Kim Olthoff: There are three potential types of donors for liver transplantation. A transplant of a whole liver from a deceased donor, a transplant of just a portion of a liver from a deceased donor, and a transplant of a piece of a liver from a living donor. The liver is an organ that regenerates and grows so when a portion of the liver is transplanted, it will continue to grow in the body over time.
Our team is one of the most experienced in the country. We do around 150 liver transplants a year of which about 20 are children. We have been working together as a team for many years. Our surgeons are extremely skilled in transplanting even the most complex cases including very sick children and newborns whose tiny bodies require the utmost precision.
Jim, Annie's Dad: There was no donor in sight and they didn't know how long it would take until we got a donor. So we asked about the option of Mara becoming a living donor and fortunately, Mara was a blood match.
Part of Annie getting sick, we didn't realize how very fortunate we were to have Children's Hospital so close to us. The professionalism, the friendliness, the comfort, the care, the knowledge, everything you can imagine, it's just such a life-changing experience.
Kim Olthoff: As families get further out from transplant, those bonds get even tighter because as these kids go back to a normal life and experience all those wonderful milestones of childhood, their families will continue to send us pictures and share those special moments with us.
Lissa: I will never forget Dr. Rand's call at 2 o'clock in the morning saying, I think this is it. We got to the hospital around 4 in the morning for Mya's liver transplant.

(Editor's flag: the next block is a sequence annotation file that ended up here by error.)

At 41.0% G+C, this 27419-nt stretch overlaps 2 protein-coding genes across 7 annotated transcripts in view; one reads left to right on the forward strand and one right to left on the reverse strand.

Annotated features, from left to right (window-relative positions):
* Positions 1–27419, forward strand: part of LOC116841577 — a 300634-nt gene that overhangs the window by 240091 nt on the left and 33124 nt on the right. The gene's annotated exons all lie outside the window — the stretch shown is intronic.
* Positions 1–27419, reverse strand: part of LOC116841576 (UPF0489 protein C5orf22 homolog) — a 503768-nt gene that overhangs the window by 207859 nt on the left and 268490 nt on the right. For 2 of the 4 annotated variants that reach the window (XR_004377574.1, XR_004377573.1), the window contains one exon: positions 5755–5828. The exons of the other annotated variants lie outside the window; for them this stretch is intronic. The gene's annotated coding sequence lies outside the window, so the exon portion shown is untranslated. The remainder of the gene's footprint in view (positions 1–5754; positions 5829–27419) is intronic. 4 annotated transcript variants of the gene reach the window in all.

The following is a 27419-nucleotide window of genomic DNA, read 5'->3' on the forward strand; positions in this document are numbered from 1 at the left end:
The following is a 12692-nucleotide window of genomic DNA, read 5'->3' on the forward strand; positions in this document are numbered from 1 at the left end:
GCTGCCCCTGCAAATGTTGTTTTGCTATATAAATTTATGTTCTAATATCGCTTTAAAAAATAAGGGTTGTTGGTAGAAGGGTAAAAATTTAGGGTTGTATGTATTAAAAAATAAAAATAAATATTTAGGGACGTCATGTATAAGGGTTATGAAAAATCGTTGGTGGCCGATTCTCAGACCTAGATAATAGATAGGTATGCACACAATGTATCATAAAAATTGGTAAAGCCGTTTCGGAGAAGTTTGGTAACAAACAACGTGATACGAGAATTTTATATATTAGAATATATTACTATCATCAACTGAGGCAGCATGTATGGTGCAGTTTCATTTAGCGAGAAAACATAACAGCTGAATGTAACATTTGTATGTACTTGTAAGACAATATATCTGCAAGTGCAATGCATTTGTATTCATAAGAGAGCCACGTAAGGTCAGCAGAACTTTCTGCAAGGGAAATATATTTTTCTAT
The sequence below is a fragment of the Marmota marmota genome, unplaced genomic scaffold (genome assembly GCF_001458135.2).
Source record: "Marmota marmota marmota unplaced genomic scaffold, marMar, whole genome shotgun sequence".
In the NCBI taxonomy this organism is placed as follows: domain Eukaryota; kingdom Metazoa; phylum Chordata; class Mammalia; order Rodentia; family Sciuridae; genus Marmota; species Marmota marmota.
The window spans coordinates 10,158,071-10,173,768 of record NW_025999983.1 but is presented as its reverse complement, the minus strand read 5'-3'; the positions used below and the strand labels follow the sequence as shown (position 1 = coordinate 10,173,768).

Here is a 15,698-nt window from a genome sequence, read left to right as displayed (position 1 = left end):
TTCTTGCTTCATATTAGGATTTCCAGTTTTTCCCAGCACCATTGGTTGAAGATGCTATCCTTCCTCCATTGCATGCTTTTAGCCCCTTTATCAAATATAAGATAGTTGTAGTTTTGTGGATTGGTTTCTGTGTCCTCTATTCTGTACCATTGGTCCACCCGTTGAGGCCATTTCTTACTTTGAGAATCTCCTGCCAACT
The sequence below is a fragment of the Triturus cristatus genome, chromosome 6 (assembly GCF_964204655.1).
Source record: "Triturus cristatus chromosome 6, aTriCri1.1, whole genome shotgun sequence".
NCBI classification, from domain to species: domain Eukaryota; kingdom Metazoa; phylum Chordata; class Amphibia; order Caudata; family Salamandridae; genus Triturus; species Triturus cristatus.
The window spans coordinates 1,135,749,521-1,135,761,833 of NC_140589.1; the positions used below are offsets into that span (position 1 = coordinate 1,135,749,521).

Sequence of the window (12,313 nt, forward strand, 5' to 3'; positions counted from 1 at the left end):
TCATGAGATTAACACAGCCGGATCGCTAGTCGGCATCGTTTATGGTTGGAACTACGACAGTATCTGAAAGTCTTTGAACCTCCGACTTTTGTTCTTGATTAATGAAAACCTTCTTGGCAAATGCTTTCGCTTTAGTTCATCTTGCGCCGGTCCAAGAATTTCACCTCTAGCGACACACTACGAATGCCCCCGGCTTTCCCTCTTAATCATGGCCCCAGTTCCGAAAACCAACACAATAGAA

Ramon: When we finally got the call, a lot of emotions were swirling because we wanted him to get the liver so that he would get better, but since it was surgery, there were also risks involved.
Rachel Goldberg: There are always risks and complications with transplant, immediate and long term complications. You can't really predict who that's going to happen to, so we do our best to prepare families for any potential scenario.
Elizabeth Rand: The first few days after transplant are critical and high stress for families.
We are involved in a minute-to-minute basis in the care in the ICU. Parents are usually surprised to hear that rejection is the least of our worries because it is so easily treated.
The majority of our kids recover quickly in the hospital and return to normal health.
Ramon: The first thing I remember after his transplant was when he opened his eyes, instead of being jaundice, they were white.
Jim: Immediately after the surgery, the doctor said her color started to change. It started from her toes and worked its way up, and the jaundice immediately went away.
Rachel Goldberg: The transformation of a sick child who has liver disease always amazes me. The actual transplant itself is still a little miracle whenever you see it happen. I think what really makes an impression on you is how the children transform so quickly after transplant. Going in, they are often so sick, then after transplant, they feel better and have more energy. They are finally able to absorb the nutrition they take in, they gain weight and grow. They go back to school, get to hang out with their friends, play sports. You see them in clinic a year later and don't even recognize them. They're happy and look fantastic. It's amazing to hear them tell you how good they feel and how much their life has changed from transplant.
MJ: I feel so much better now. I haven't been to the hospital in two years, and I sleep better 'cause I'm not itching all the time. I have a scar on my stomach from my transplant surgery, but it's awesome; I love scars.
Mya: It's amazing how much my life has changed. I no longer have chronic migraines or some sort of stomach issue and I'm able to go about my daily life without pain. Not needing a feeding tube in my nose was one of the greatest things that's ever happened to me. I never ever could have dreamed my life would be this great, and I'm so incredibly thankful to the amazing staff at CHOP for giving me my life back.
Mara: Annie is doing great. She's playing soccer, she plays tennis, she loves to swim, and she loves riding her bike. She's doing everything she wants to do.
Kim Olthoff: There's nothing more rewarding than seeing a child who's critically ill, dying from liver failure, and you somehow are able to use this gift of life that another family has so graciously offered and change a child's life for the better.